Editor’s Note: Rob is dumb, and doesn’t know a lot about a lot of things, probably not that different from your average voter. He says “I don’t know” a lot. He is not doing any extra research in to policy for this post, since that’s the whole point of this exercise, so there will be a lot of dumb/wrong assumptions about policy because the Vote Compass doesn’t help you out there.

The Policy Propositions

  • Proposition 1: First-time home buyers (FTHBs)

    As somebody who just bought a house in June, I know surprisingly little about what help the government offers to FTHBs. We didn’t qualify for the benefits that exist for FTHBs, since for my wife this is her second home purchase, and that meant that I didn’t even look at what would have been available, since it didn’t apply.

    I think FTHBs get a tax credit, or a loan from the government at a lower interest rate, or something to help them be able to afford a house. My understanding is that most people use these incentives to buy a bigger house than they otherwise would have, which doesn’t necessarily help them financially, as it just gives them a bigger mortgage payment, which under equivalent circumstances means that while they may be more likely to buy a house, they’re also more likely to buy something they can’t actually afford.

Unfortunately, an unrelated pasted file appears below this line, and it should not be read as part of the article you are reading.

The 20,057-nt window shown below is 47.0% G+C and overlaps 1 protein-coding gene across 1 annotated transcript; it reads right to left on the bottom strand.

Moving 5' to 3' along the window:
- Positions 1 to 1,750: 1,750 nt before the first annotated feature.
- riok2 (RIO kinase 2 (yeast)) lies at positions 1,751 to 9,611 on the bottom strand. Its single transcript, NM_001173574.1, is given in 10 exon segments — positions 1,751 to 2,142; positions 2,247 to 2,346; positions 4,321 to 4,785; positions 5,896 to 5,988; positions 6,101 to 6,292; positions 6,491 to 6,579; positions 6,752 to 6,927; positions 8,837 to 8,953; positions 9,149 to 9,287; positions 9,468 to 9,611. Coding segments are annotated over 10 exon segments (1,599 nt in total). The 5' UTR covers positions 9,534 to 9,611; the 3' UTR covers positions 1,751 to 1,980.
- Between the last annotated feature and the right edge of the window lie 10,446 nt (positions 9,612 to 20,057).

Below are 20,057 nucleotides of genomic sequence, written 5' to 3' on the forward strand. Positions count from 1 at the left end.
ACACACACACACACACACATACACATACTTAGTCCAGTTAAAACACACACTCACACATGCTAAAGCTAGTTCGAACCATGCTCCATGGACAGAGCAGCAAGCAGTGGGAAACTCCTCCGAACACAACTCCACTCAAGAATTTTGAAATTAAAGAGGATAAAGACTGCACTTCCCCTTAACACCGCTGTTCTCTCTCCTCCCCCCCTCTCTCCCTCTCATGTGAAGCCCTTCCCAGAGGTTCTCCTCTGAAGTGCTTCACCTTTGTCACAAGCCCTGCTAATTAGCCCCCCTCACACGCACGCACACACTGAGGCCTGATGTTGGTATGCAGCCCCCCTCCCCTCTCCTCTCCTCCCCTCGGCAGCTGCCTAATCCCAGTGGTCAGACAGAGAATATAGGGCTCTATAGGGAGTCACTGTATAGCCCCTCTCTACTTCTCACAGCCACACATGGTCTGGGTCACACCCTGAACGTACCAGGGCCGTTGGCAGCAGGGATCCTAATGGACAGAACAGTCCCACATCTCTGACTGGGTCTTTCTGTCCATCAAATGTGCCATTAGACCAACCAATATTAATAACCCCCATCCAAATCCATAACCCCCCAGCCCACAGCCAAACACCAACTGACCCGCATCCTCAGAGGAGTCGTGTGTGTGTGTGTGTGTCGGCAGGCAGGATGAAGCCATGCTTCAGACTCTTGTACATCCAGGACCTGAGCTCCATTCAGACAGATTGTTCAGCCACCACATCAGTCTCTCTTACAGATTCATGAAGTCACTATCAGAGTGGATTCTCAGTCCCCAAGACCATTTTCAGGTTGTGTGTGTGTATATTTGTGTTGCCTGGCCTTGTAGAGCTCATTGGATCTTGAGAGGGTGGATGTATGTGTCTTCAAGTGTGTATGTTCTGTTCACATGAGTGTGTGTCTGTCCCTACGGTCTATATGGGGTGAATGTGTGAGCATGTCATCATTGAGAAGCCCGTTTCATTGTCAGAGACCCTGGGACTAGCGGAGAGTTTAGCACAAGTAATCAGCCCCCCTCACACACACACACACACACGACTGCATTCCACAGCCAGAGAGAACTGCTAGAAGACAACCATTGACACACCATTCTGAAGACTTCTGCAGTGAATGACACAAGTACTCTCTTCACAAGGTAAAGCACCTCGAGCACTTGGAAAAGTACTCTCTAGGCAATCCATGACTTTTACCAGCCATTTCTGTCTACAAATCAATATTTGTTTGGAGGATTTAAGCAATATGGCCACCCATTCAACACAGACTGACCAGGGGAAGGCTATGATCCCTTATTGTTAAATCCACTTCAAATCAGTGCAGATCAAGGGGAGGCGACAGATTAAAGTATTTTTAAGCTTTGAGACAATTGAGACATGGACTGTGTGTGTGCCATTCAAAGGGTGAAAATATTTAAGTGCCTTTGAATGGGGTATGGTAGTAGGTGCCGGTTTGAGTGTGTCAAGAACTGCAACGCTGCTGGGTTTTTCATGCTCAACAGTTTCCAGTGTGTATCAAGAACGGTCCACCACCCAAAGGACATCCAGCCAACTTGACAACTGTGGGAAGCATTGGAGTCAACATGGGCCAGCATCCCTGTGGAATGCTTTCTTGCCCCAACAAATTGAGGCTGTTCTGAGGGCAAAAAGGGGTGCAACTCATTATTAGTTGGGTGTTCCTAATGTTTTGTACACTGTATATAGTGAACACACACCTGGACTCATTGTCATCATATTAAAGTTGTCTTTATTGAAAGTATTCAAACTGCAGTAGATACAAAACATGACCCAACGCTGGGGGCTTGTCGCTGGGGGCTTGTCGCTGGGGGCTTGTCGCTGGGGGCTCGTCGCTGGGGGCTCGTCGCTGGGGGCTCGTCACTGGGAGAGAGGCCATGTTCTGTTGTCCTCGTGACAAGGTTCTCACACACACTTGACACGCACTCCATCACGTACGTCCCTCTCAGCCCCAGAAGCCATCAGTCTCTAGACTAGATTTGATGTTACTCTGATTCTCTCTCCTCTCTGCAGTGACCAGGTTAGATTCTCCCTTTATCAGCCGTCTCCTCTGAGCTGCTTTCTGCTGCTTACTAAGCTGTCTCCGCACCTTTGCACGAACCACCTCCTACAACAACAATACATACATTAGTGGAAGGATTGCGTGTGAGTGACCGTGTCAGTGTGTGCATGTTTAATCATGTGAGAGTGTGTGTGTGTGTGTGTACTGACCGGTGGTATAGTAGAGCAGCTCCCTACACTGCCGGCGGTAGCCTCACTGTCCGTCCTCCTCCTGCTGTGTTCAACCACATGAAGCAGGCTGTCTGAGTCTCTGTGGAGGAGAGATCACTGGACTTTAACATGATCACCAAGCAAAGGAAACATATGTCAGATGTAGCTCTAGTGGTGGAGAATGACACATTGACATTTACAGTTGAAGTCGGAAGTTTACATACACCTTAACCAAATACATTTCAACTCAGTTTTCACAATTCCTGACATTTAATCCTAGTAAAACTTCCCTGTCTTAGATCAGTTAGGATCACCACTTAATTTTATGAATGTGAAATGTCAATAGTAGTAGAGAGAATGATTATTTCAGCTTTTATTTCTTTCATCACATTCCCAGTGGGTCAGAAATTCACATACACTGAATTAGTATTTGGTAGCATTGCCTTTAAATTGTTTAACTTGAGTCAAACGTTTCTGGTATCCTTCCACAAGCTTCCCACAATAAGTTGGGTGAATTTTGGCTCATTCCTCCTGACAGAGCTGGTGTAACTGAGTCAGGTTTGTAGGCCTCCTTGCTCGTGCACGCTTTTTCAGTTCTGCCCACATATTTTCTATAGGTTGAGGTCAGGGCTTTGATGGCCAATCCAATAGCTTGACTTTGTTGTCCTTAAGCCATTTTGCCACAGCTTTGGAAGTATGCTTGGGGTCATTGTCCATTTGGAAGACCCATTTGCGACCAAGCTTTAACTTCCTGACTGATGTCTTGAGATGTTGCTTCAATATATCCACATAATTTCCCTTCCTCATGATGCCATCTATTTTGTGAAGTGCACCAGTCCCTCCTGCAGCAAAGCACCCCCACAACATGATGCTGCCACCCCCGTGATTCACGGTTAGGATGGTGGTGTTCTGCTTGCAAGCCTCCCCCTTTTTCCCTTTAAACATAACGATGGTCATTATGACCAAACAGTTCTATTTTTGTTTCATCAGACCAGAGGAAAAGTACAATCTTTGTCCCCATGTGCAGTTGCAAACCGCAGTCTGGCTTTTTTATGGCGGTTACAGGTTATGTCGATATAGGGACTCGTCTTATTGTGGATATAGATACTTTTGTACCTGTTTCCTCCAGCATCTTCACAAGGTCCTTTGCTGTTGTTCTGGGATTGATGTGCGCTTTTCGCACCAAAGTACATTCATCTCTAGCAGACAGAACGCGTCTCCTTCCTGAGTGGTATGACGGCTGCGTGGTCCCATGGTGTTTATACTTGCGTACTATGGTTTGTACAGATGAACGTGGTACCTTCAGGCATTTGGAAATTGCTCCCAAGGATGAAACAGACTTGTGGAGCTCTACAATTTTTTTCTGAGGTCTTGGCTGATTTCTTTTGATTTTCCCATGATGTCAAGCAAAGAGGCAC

In terms of policy, I would support helping young families to buy/rent housing, but perhaps through subsidized housing rather than cash/tax breaks which really help people who can already afford to buy more than those who still can’t under the FTHB policy. My own personal views are that for essentials like housing, nobody should be refused on the basis that they cannot pay, but that subsidies shouldn’t exist for everyone, they should ramp down as a person or families income ramps up.

    Summary: I don’t actually know what the FTHBs policy is right now, but I think there’s definitely more than can be done to support young people in securing affordable housing that is sustainable and safe for them. In giving my answer, I went with my gut, without knowing what each party actually plans to do on this issue.

    Table of Contents

  • Proposition 2: Handguns

    I am strongly against guns and violence in every way. I realize it’s a means to an end in circumstances of defending your freedom, but carrying or owning personal firearms for the ‘purposes’ of self-defense or security just seems completely backwards to me.